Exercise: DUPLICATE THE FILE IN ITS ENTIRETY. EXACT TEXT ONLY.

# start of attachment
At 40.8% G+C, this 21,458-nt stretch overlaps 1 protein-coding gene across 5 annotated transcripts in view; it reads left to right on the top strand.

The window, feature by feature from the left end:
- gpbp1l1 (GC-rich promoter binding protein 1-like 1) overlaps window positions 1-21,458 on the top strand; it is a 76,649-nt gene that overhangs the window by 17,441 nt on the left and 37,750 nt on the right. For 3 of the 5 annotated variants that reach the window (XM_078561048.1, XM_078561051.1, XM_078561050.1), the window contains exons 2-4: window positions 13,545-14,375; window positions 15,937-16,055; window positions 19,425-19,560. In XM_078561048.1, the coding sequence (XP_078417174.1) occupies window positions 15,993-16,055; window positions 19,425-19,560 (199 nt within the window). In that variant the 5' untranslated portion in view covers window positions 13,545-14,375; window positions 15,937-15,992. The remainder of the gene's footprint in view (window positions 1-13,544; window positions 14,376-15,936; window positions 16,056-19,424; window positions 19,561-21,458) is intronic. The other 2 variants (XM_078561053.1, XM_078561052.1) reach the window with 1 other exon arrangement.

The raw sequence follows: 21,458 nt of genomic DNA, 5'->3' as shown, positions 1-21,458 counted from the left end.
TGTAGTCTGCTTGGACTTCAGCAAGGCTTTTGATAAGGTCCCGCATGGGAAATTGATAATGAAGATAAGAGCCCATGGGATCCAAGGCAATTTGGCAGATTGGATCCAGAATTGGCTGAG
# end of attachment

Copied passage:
At 40.8% G+C, this 21,458-nt stretch overlaps 1 protein-coding gene across 5 annotated transcripts in view; it reads left to right on the top strand.

The window, feature by feature from the left end:
- gpbp1l1 (GC-rich promoter binding protein 1-like 1) overlaps window positions 1-21,458 on the top strand; it is a 76,649-nt gene that overhangs the window by 17,441 nt on the left and 37,750 nt on the right. For 3 of the 5 annotated variants that reach the window (XM_078561048.1, XM_078561051.1, XM_078561050.1), the window contains exons 2-4: window positions 13,545-14,375; window positions 15,937-16,055; window positions 19,425-19,560. In XM_078561048.1, the coding sequence (XP_078417174.1) occupies window positions 15,993-16,055; window positions 19,425-19,560 (199 nt within the window). In that variant the 5' untranslated portion in view covers window positions 13,545-14,375; window positions 15,937-15,992. The remainder of the gene's footprint in view (window positions 1-13,544; window positions 14,376-15,936; window positions 16,056-19,424; window positions 19,561-21,458) is intronic. The other 2 variants (XM_078561053.1, XM_078561052.1) reach the window with 1 other exon arrangement.

The raw sequence follows: 21,458 nt of genomic DNA, 5'->3' as shown, positions 1-21,458 counted from the left end.
TGTAGTCTGCTTGGACTTCAGCAAGGCTTTTGATAAGGTCCCGCATGGGAAATTGATAATGAAGATAAGAGCCCATGGGATCCAAGGCAATTTGGCAGATTGGATCCAGAATTGGCTGAG